Travel : Alcatraz
One of the highlight’s in my trip to San Francisco had to be Alcatraz. It held the most infamous criminals from 1934 to 1963, including Al ‘Scarface’ Capone and ‘Birdman’ Robert Stroud.
The island’s subtle mystery and the still silence of it’s hallways draw me in. Even though it was full of people, everyone was absolutely silent. We were all listening to an audio tour which had recordings from the actual prisoners and officers. Almost like ghosts whispering from another place.
There’s no doubt – the island has a quiet sadness to it. A place where lost and crazed men were sent to rot away. Their aged voices crackled through the audio tour. Each one carrying a heavy sense of disappointment for the young reckless men they once were. Hearing their simple laughter behind humble prison memories was painfully bittersweet.
At night, a silent prisoner catches a glimpse of the bay waters. They reflect the pink and gold lights from the city. Flickering with the ripples. He can hear the city nightlife blown across the short 1.5 miles of the bay. A young woman laughing, loud music playing, and the celebratory clinking of glasses…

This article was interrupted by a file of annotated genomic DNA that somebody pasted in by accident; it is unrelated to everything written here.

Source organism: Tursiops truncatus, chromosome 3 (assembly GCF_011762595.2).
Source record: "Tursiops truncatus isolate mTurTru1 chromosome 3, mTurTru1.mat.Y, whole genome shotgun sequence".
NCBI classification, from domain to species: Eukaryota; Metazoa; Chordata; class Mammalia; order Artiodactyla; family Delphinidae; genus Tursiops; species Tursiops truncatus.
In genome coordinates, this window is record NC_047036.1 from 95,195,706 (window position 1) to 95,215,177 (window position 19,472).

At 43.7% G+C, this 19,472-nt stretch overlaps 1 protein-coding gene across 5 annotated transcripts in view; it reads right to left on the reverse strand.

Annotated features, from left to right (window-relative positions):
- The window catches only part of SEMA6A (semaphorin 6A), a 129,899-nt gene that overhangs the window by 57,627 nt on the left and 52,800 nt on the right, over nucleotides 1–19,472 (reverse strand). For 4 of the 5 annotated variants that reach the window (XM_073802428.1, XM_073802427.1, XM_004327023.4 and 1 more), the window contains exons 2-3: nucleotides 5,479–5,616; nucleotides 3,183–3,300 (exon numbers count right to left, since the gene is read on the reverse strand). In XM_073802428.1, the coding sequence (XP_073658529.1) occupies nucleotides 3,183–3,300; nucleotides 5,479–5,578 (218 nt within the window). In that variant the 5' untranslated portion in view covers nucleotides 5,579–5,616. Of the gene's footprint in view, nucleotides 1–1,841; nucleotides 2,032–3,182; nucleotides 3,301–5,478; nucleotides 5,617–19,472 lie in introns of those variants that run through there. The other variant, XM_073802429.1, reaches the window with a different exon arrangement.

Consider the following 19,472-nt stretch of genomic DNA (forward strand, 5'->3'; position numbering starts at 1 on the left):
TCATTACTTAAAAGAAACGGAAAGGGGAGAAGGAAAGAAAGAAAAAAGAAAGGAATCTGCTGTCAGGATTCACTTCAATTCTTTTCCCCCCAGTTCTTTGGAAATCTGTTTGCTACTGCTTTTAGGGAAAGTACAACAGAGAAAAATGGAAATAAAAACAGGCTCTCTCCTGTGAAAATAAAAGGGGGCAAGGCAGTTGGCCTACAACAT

The thought of stirs a sad sympathy in me.
What sets this prison apart from most I imagine, is the amount of windows. There was natural light everywhere within the building. Tall thick windows impressively barred but still letting in all the flooding afternoon light of the bay.
But where the sun shines through, the wind and frigid air does too. The wind whistles through the cracks eroding the edges of the edifices and wearing the island old.
Alcatraz was a prison built before the time of ‘reformation.’ When criminals were merely locked away to save god-fearing citizens from their debauchery. Men as young as 17 crossed these doors – and left there.
I couldn’t fathom how small the cells were – barely a 7ft box, they were suffocating to even look at. Several of the prison cells have been stocked with items from the prisoners’ time; cards, games, postcards, radios, wool blankets, literature and flimsy cots.
The portraits of the wardens hang in the offices as a reminder of the men who were stationed to care for and protect others from the men on “The Rock.” These officers ate the same food, and breathed the same air as the men under their watch.
They even nurtured their own families in their own ‘town’ on the island – where I heard, they always left their doors unlocked. Just like most families from the 1950s.